So who’s my favorite?
Growing herbs and creating my herb garden has brought me so much satisfaction. It’s my favorite part of gardening. So which herb is my favorite? Oh dear…I can hardly say. That’s like asking who your favorite child is. I’d hate to have to answer that. But, if you want to know which herbs I get the most use out of, which one is easy to grow and gives me the biggest bang for my buck, I’d have to say Calendula
is right up near the top. Probably tied with Comfrey.
I’ve already talked about how many uses Comfrey has. I don’t think any self-respecting herb garden should be with out it. But Calendula…this one is near and dear to my heart as well. And no self-respecting herb garden should be without it.
Queen of the Garden
Calendula has so many uses, it really does reign as queen of the garden. It’s pretty as a flower, all by itself. I like to use it in cut flower arrangements. The flower blooms all summer long and the more I cut it, the more it produces.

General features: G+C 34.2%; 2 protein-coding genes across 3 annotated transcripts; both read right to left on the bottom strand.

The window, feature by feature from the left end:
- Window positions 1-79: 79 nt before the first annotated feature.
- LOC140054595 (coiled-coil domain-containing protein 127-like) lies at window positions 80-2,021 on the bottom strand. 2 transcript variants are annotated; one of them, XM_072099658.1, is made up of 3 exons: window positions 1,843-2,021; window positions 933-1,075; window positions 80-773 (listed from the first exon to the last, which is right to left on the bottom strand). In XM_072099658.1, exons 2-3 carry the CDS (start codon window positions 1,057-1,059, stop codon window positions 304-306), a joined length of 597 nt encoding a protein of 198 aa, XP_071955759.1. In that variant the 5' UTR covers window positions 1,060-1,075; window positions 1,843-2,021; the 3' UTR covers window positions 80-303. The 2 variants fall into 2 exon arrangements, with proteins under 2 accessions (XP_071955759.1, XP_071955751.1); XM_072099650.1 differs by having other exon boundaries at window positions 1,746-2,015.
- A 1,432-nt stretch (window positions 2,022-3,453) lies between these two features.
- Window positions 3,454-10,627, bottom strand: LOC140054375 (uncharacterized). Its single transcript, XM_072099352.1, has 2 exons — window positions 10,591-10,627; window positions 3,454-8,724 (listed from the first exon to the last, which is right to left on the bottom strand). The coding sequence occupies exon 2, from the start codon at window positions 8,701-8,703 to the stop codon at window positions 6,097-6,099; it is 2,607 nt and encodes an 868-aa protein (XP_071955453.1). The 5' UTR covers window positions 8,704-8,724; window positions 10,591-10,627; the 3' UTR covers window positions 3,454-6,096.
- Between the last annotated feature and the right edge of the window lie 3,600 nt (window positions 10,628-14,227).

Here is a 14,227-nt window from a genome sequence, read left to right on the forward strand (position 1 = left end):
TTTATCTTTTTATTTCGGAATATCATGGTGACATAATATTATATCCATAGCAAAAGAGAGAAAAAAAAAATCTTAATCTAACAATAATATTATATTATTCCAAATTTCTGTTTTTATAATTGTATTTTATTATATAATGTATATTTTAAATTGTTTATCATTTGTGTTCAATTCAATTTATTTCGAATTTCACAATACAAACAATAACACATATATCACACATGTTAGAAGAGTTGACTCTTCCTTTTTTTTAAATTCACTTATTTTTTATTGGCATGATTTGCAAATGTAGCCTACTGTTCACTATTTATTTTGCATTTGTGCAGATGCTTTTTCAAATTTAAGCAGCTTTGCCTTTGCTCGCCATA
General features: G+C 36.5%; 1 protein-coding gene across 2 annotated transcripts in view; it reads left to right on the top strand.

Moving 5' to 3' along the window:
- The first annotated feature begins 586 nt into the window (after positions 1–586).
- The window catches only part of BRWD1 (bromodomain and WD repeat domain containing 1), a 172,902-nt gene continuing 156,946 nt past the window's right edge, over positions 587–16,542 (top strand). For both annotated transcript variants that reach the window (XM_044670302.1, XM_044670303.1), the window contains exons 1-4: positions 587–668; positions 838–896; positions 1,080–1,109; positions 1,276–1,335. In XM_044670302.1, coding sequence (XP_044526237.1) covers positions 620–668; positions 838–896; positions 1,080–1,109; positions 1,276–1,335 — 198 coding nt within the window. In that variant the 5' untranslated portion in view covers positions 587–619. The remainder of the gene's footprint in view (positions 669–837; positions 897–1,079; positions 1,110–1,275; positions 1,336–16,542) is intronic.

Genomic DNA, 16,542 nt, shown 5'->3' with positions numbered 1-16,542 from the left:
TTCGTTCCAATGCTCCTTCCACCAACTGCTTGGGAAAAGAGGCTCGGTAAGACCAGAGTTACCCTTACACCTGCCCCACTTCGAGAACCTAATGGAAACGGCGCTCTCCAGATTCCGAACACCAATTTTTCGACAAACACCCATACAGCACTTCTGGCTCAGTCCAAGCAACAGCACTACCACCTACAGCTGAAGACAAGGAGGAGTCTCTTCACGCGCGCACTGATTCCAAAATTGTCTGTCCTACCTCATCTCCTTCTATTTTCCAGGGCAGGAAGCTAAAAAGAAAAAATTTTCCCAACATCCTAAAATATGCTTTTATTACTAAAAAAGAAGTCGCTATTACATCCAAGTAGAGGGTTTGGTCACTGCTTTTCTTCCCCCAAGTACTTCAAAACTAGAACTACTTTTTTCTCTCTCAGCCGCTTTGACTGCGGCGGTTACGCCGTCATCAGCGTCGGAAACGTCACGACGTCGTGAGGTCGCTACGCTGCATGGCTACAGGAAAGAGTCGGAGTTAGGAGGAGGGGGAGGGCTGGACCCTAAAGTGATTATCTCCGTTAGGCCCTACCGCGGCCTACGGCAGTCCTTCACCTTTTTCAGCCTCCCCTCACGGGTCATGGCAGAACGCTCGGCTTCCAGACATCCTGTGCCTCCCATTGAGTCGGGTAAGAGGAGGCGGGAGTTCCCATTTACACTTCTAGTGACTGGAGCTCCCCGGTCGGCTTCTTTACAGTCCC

Even though Calendula is an annual flower, it seems like a perennial. That’s because it easily self-seeds. Just find a nice corner of your garden and let it go. As long as you don’t disturb the ground too much, new flowers will sprout up in that corner year after
year. The seeds are nice and big, which means they are easy to collect and pass them along to friends who want to add this gem to their garden.
As a medicinal herb, it is known to soothe irritated skin and promotes healing from minor cuts, rashes and burns. That’s why it’s a staple in my 3-C Oil: olive oil infused with Calendula, Comfrey and Chamomile. I use this 3-C oil when I make lip balm, hand balm and lotion.
Since it has soothing, healing properties, it makes a nice hair rinse. Just steep a handful of flowers
in a quart of water. After shampooing, slowly pour this tea over your scalp, massaging your scalp with your fingertips as you pour. No need to rinse afterwards.
But it’s more than that
The calendula flowers make a pretty, bright yellow dye. It’s easy to dye yarn or fabric and there are no nasty chemicals to worry about.
And then there’s the culinary uses. The petals of the calendula flower have a mild peppery taste. Many cooks use it as a substitute for safron. Sprinkle it on salads for pretty color and added flavor.
I hope you’ll invite this lovely lady into your garden where she can spread her yellow warmth. You’ll be glad you did.